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Oakland Hunger Strikers Reach Day 10, Issue Demands To End Protest Over School Closures

OAKLAND (CBS SF) -- Two Oakland Unified School District teachers who are on the 10th day of a hunger strike, protesting the district's plan to close and merge a number of schools, have released a list of demands to end their protest.

Early Wednesday morning following hours of emotional debate, the district board voted to approve a revised plan to close seven schools, merge two others and cut grades from two more over the next two years. The district says it is facing a $90 million shortfall and without the moves it risks collapse or state intervention.

Since February 1, Westlake Middle School teachers Maurice-Andre San-Chez and Moses Omolade have been on a hunger strike to protest the school closures which critics say disproportionately affect schools serving majority Black students. Supporters said the condition of the men had worsened by Tuesday and Omolade was taken to the emergency room for evaluation.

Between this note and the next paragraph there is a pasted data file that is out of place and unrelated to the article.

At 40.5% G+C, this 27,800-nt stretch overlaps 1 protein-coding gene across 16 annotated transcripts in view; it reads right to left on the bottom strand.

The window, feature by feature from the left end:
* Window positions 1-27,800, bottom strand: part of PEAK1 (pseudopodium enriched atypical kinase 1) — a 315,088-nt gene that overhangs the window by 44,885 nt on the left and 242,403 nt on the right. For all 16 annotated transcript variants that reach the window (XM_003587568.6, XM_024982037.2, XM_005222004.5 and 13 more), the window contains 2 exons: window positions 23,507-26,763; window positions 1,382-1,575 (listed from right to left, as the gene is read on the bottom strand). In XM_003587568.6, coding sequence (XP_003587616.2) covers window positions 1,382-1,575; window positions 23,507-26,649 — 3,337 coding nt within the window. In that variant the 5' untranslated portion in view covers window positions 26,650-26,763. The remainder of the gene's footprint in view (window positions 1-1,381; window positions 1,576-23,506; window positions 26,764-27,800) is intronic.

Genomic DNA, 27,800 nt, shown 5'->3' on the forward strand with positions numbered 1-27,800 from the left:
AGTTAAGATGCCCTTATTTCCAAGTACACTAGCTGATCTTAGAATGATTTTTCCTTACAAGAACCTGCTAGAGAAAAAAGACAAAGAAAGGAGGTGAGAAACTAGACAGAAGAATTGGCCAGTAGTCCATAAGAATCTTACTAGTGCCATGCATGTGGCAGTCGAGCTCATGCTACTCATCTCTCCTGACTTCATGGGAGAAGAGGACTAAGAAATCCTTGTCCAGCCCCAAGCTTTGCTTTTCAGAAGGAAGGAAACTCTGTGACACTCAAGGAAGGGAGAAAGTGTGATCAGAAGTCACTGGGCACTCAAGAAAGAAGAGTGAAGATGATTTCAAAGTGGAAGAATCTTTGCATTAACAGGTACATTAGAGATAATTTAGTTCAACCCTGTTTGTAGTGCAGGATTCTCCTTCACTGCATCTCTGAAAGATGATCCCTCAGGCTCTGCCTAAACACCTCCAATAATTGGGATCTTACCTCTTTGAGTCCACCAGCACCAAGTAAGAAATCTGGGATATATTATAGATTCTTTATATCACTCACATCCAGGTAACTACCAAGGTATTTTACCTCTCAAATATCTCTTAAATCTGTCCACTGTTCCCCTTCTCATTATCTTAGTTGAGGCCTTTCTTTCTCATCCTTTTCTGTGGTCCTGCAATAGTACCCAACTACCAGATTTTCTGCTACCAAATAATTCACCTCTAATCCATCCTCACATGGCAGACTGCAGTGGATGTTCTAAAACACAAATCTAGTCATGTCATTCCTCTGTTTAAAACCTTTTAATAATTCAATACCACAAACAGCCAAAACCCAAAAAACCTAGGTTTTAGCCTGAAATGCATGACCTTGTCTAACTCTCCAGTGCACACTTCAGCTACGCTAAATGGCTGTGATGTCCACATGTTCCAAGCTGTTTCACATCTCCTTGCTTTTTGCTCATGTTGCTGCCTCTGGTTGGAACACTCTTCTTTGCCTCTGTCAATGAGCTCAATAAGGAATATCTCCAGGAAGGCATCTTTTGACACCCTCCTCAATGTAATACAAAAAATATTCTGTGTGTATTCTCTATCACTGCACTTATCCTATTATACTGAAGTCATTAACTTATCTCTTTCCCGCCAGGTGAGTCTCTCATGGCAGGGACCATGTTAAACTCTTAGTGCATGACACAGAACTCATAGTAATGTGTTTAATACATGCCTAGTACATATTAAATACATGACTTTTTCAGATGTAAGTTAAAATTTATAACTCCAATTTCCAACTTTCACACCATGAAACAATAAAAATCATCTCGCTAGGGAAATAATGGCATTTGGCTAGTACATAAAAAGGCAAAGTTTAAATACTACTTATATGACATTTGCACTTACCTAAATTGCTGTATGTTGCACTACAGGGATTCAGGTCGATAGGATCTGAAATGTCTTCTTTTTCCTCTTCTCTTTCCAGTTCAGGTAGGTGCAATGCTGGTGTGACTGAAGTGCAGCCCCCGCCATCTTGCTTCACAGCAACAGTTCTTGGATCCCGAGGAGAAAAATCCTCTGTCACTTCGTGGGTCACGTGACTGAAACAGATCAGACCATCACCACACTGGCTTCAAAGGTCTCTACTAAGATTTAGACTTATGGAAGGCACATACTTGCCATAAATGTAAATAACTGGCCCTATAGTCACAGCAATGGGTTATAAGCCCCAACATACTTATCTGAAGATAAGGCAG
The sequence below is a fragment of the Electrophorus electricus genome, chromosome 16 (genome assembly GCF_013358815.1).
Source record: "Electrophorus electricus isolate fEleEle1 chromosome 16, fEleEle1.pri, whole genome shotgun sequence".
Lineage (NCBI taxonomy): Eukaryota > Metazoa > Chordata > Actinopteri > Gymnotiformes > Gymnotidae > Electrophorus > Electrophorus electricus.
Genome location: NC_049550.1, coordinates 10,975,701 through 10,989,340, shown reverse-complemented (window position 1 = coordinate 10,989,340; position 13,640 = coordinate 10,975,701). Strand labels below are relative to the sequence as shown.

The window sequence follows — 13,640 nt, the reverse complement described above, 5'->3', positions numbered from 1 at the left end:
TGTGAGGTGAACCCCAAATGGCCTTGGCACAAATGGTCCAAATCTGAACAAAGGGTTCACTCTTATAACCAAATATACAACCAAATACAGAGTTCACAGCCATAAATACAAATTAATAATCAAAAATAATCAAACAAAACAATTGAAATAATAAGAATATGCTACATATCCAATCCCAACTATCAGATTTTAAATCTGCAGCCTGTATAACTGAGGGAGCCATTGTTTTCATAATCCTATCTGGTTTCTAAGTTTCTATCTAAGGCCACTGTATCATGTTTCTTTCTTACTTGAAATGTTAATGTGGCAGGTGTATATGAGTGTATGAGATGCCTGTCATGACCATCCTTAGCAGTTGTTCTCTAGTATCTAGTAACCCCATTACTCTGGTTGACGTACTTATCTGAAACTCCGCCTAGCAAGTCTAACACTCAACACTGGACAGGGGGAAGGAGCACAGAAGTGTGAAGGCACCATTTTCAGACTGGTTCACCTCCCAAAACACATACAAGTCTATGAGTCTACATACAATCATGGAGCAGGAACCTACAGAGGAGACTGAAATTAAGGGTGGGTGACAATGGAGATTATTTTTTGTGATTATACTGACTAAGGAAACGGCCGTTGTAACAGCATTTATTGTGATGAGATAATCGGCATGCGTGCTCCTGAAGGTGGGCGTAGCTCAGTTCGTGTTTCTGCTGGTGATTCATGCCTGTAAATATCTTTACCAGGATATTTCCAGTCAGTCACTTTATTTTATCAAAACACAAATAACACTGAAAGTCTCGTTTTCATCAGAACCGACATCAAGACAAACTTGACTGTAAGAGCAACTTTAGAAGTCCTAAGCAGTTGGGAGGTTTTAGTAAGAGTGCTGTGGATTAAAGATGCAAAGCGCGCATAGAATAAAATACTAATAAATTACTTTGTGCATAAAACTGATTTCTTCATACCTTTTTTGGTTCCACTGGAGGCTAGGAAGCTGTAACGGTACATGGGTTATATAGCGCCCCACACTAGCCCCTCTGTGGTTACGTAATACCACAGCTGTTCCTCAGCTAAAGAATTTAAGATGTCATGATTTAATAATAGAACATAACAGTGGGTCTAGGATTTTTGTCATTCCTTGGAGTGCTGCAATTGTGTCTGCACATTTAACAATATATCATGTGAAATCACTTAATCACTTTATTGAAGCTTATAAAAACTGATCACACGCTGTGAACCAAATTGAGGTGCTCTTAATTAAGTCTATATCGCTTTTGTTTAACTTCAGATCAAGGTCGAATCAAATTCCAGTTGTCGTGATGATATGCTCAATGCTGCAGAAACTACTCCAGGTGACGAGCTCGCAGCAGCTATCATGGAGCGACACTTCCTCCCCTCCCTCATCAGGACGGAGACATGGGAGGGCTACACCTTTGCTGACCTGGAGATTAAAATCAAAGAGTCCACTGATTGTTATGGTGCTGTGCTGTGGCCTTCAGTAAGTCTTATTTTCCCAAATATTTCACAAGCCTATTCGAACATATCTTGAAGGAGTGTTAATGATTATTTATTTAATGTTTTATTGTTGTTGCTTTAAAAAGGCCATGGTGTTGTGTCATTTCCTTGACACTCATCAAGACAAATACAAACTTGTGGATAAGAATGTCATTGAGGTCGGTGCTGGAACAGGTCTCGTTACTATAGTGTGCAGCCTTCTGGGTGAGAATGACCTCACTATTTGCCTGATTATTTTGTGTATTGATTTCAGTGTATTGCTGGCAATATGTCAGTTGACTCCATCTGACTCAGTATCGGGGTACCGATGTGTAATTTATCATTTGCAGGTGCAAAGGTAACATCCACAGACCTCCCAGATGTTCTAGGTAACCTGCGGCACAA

Oakland teacher hunger strikers
(l-r) Moses Omolade, Maurice-Andre San-Chez

On Thursday, San-Chez and Omolade issued two priority demands they said would immediately end their hunger strike.

The first was a meeting with Gov. Gavin Newsom and the second was a meeting with Superintendent Kyla Johnson-Trammel and the entire OUSD board.

Among their secondary demands were:

  • That Newsom put an immediate stop to any OUSD school closures and cancel a $100 million debt the district is holding that is "preventing the OUSD Board of Education from acting in the best interest of the students, families, and educators ..."
  • A change to state law that penalizes schools for student absence due to sickness.
  • An audit of the district budget and of the Fiscal Crisis and Management Assistance Team (FCMAT), an outside agency contracted by the district.
  • That there would be no Alameda County or State takeover of the school district.

The Oakland Education Association said it was ready to ask its teachers to strike over the closures and that the district has the necessary reserves to keep schools running.

There was no immediate response from the governor's office of the district on the hunger strikers' demands.


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